Graphene 'wonder material' made with kitchen blender
Scientists have outlined how they managed to make the "wonder material" graphene using a kitchen blender.
Graphene is thin, strong, flexible and electrically conductive, and has the potential to transform electronics as well as other technologies.
An Irish-UK team poured graphite powder (used in pencil leads) into a blender, then added water and dishwashing liquid, mixing at high speed.
The results are reported in the journal Nature Materials.
Because of its potential uses in industry, a number of researchers have been searching for ways to make defect-free graphene in large amounts.
The material comprises a one-atom-thick sheet of carbon atoms arranged in a honeycomb structure. Graphite - mixed with clay to produce the lead in pencils - is effectively made up of many layers of graphene stacked on top of one another.
Jonathan Coleman from Trinity College Dublin and colleagues tested out a variety of laboratory mixers as well as kitchen blenders as potential tools for manufacturing the wonder material.
- Graphene is a form of carbon that exists as a sheet, one atom thick
- Atoms are arranged into a two-dimensional honeycomb structure
- Discovery of graphene announced in 2004 by the journal Science
- About 100 times stronger than steel; conducts electricity better than copper
- Touted as possible replacement for silicon in electronics
- About 1% of graphene mixed into plastics could make them conductive
They showed that the shearing force generated by a rapidly rotating tool in solution was sufficiently intense to separate the layers of graphene that make up graphite flakes without damaging their two-dimensional structure.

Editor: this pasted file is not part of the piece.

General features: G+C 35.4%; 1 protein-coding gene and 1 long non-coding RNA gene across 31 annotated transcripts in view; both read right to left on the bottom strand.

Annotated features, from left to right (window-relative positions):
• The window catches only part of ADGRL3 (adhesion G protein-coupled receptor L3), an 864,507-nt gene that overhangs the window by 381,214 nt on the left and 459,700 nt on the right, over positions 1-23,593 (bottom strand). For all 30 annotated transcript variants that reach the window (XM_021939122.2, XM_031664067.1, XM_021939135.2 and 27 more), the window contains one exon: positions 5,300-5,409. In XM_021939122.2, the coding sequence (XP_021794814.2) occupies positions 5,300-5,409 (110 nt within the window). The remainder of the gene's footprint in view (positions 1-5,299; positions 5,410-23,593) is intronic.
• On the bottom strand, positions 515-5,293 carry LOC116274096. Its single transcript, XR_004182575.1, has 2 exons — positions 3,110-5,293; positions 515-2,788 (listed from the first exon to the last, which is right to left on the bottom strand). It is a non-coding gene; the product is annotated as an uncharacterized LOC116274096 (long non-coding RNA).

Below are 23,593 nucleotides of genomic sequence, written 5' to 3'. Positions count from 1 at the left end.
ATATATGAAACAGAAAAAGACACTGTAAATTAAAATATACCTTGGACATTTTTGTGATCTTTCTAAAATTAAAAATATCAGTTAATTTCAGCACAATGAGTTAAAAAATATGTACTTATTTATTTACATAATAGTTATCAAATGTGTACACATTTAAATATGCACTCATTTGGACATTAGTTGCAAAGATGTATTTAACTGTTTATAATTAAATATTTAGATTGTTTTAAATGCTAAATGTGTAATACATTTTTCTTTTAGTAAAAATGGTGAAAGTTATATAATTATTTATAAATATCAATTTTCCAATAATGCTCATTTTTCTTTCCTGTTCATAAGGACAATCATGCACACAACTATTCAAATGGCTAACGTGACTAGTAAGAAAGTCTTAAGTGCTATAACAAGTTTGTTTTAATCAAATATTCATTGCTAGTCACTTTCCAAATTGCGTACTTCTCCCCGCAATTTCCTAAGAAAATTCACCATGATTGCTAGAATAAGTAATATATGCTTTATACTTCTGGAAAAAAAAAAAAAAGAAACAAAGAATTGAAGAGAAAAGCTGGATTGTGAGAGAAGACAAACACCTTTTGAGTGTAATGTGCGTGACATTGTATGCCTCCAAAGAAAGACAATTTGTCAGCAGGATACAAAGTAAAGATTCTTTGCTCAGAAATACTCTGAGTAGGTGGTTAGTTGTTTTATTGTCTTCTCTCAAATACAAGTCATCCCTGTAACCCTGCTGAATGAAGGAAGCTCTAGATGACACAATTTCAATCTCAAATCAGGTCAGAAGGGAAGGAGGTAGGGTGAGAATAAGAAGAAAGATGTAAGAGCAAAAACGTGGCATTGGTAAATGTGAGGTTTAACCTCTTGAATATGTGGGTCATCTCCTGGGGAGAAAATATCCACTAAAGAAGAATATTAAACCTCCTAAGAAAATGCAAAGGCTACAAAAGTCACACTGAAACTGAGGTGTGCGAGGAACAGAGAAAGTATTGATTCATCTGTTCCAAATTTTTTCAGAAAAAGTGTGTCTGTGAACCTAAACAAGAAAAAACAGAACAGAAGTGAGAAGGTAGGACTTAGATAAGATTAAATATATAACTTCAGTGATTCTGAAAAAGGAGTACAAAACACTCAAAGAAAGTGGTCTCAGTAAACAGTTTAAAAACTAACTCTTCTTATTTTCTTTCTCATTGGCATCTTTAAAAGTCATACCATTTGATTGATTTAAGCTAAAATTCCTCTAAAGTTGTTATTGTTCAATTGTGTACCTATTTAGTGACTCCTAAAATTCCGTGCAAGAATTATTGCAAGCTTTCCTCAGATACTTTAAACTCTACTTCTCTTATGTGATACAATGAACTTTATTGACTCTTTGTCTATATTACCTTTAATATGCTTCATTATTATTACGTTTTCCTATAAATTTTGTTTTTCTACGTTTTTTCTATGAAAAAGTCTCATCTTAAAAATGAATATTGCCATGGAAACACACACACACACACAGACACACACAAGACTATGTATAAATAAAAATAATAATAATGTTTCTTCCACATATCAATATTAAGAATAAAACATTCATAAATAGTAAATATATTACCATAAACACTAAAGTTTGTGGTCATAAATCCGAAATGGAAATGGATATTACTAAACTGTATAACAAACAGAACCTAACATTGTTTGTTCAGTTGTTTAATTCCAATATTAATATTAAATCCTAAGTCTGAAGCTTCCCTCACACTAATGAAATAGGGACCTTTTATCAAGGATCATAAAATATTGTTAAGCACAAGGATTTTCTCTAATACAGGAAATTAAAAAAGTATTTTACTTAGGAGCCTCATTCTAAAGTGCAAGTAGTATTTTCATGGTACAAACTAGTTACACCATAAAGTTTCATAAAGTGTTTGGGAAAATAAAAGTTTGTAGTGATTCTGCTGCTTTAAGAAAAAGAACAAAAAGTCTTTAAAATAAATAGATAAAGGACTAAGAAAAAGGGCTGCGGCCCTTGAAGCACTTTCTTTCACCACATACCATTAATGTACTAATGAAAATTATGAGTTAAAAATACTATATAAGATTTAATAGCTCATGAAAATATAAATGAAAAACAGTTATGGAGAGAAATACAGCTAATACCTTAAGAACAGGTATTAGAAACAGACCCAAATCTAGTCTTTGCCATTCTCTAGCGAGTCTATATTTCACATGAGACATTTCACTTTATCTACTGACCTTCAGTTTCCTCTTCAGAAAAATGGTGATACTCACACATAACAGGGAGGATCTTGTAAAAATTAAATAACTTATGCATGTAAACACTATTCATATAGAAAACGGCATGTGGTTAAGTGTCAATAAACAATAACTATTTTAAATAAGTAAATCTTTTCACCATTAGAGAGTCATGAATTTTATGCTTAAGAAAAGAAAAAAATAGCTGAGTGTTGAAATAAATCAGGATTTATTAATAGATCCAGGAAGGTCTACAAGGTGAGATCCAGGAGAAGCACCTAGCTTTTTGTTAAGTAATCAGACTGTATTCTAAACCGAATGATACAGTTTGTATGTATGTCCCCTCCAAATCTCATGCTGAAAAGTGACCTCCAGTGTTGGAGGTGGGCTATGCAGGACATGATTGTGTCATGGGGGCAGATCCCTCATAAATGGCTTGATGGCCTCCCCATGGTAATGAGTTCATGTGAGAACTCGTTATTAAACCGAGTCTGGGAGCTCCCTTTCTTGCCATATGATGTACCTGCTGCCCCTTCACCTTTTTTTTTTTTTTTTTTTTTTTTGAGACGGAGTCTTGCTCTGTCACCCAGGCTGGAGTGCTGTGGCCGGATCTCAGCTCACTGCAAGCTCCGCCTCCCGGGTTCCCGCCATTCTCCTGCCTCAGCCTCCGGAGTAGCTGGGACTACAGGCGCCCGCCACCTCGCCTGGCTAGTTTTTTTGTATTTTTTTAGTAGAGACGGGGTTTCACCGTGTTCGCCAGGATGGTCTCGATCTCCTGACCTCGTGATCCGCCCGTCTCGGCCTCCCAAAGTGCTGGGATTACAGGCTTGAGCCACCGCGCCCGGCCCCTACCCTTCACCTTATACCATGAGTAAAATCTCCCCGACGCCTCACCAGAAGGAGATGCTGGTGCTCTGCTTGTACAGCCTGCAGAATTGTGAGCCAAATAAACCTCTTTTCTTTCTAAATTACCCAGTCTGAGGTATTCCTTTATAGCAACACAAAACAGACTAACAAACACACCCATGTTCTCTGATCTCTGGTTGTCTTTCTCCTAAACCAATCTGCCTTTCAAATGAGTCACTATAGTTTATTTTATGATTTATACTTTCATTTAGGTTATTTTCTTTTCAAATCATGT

However, it's not advisable to try this at home. The precise amount of dishwashing fluid that's required is dependent on a number of different factors and the black solution containing graphene would need to be separated afterwards.
But the researchers said their work "provides a significant step" towards deploying graphene in a variety of commercial applications.
The scientists have been working with UK-based firm Thomas Swan to scale up the process, with the aim of building a pilot plant that could produce a kilo of graphene per day by the end of the year.
In addition to its potential uses in electronics, graphene might have applications in water treatment, oil spill clean-up and even in the production of thinner condoms.
In 2010, Manchester University researchers Andre Geim and Konstantin Novoselov shared the Nobel Prize in Physics for their discovery of graphene. They published details of their advance in the academic journal Science in 2004.
They famously used sticky tape to peel off the layers of graphene from graphite.
Graphene can currently be grown atom-by-atom via a process called chemical vapour deposition. However, while this can produce metre-scale sheets of graphene, they also contain defects which can inhibit their properties.